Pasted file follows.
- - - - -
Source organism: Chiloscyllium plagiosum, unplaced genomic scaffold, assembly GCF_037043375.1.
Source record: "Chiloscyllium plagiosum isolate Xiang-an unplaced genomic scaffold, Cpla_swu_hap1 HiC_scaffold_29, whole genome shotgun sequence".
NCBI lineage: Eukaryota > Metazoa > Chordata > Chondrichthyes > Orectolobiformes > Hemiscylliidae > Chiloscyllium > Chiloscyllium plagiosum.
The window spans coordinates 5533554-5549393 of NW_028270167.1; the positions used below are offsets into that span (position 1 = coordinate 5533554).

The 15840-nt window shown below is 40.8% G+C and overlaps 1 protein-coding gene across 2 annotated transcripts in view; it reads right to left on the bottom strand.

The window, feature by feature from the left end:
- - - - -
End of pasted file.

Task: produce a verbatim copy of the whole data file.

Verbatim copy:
Source organism: Chiloscyllium plagiosum, unplaced genomic scaffold, assembly GCF_037043375.1.
Source record: "Chiloscyllium plagiosum isolate Xiang-an unplaced genomic scaffold, Cpla_swu_hap1 HiC_scaffold_29, whole genome shotgun sequence".
NCBI lineage: Eukaryota > Metazoa > Chordata > Chondrichthyes > Orectolobiformes > Hemiscylliidae > Chiloscyllium > Chiloscyllium plagiosum.
The window spans coordinates 5533554-5549393 of NW_028270167.1; the positions used below are offsets into that span (position 1 = coordinate 5533554).

The 15840-nt window shown below is 40.8% G+C and overlaps 1 protein-coding gene across 2 annotated transcripts in view; it reads right to left on the bottom strand.

The window, feature by feature from the left end: